• 1/4 red capsicum—thinly sliced then chopped into small pieces.

  • 1/4 green capsicum—cut the same as the red one.

  • 1 medium onion., sliced into rings.

  • 1 chicken breast.

  • Perfect Italiano Pizza Plus shredded cheese.

Here’s what you do!


Cut the chicken into small pieces Brown the chicken and half the onion in a wok or frying pan in a small amount of oil. Once browned, mix in about 1/2 cup satay sauce, stirring until the sauce has been taken up by the chicken and onion. Remove from the pan and allow to cool. Fountain Satay sauce that you can buy almost everywhere is quite good.


Make a 50:50 mixture of Raguletto Primavera (or the alternative) and Satay sauce (about 1/3 cup in total). Spread this mixture onto the pizza base. Over the sauce add a small dusting of pizza cheese. Then add the diced bacon, the chicken mix, green and red capsicum, the rest of the onion then top the lot with about 1 hand full of cheese. Remember—not too much as too much cheese only insulates the ingredients below it and prevents them from cooking.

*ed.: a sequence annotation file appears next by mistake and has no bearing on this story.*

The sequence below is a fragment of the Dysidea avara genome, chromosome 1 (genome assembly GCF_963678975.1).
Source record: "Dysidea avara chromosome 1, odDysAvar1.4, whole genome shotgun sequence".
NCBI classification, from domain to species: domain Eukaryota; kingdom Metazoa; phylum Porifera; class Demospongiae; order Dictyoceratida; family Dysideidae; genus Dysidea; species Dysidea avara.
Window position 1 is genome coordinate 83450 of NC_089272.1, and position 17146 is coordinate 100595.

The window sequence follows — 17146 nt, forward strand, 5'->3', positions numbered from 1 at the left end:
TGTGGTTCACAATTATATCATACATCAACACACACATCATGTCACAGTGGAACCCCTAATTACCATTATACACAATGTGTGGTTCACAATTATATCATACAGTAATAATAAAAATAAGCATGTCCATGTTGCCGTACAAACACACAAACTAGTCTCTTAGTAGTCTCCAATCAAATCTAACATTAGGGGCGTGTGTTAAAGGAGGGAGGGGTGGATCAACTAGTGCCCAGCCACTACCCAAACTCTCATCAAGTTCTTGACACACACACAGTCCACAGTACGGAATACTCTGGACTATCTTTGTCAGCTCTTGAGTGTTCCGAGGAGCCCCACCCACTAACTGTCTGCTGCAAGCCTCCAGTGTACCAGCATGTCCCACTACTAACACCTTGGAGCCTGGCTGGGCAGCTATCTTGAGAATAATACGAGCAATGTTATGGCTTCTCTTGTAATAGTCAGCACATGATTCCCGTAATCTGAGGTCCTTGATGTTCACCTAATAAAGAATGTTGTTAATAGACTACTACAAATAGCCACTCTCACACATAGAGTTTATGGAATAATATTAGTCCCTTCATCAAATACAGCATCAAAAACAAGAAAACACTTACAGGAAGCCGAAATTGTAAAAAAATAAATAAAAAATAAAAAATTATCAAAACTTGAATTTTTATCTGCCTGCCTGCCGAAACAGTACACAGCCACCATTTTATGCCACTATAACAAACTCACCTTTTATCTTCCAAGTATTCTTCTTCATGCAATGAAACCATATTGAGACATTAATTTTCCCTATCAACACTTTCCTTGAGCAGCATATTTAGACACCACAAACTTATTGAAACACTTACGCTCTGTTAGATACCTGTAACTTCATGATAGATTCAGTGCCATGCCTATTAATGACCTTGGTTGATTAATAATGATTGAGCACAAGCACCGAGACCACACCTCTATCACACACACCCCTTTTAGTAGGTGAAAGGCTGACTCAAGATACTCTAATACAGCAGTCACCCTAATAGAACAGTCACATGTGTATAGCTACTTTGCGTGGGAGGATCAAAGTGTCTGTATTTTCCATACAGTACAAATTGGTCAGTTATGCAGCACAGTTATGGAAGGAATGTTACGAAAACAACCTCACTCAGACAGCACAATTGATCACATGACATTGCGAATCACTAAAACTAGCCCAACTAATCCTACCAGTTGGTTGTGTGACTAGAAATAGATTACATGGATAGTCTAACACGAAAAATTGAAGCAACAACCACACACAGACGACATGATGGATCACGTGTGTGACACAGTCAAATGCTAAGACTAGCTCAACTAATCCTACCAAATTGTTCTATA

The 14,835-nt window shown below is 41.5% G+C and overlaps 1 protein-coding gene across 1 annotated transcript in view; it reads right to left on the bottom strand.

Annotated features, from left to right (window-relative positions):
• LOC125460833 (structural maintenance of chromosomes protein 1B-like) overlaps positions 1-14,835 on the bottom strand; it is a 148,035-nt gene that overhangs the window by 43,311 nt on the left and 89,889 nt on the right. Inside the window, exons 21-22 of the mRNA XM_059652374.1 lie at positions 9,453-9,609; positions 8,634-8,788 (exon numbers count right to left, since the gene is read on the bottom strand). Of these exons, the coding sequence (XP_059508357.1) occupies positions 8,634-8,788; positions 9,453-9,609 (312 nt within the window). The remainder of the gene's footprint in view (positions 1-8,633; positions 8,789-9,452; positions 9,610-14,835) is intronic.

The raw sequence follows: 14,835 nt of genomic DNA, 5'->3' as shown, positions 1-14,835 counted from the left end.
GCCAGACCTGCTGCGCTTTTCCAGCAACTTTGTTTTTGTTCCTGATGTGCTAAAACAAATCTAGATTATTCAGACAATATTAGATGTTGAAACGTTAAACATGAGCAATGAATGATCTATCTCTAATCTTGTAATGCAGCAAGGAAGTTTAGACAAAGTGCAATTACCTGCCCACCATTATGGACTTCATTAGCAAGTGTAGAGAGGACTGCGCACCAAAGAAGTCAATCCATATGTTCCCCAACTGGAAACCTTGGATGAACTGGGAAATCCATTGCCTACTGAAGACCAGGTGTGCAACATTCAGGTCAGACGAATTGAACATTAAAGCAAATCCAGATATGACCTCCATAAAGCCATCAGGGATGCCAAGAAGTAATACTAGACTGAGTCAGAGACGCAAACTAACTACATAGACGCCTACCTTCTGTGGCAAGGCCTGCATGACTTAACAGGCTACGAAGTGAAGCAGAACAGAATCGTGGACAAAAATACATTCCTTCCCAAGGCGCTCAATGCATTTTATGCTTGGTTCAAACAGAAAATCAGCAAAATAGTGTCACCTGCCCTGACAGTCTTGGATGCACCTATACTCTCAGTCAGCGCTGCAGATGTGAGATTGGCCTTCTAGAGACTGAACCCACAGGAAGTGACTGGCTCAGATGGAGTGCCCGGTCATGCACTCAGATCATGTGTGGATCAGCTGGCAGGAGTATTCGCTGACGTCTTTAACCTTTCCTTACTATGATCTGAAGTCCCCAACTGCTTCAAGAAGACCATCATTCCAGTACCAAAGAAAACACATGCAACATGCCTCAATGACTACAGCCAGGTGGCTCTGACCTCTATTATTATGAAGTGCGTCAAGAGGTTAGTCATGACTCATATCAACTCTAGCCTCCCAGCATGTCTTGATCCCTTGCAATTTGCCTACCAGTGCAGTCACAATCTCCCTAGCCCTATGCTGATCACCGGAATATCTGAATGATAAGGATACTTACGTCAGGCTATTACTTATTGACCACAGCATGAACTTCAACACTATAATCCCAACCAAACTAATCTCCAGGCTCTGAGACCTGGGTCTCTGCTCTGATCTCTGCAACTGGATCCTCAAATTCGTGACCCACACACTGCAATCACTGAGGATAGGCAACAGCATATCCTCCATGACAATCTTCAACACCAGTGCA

Pop the whole lot into the oven for about 10 minutes, or until the cheese has melted. If you want a crisp pizza, don’t put it on a solid tray in the oven, the pizza will cook much better if you put it directly onto the oven’s open “shelf”.   Cooking a pizza on a solid tray tends to lock in the moisture (in the base) and you end up with a slightly soggy pizza.


Once it’s cooked, remove, slice and eat. Try not to use a “wheel” cutter when slicing pizzas, all they do is push all the ingredients over to the other side. The perfect tool for slicing pizzas is a “rocker” knife. Any one that has been to a pizza shop will have seen a rocker (or banana) knife in use. If you haven’t got one use a large carving knife and slice your pizza using a rocking or downwards motion—don’t carve it.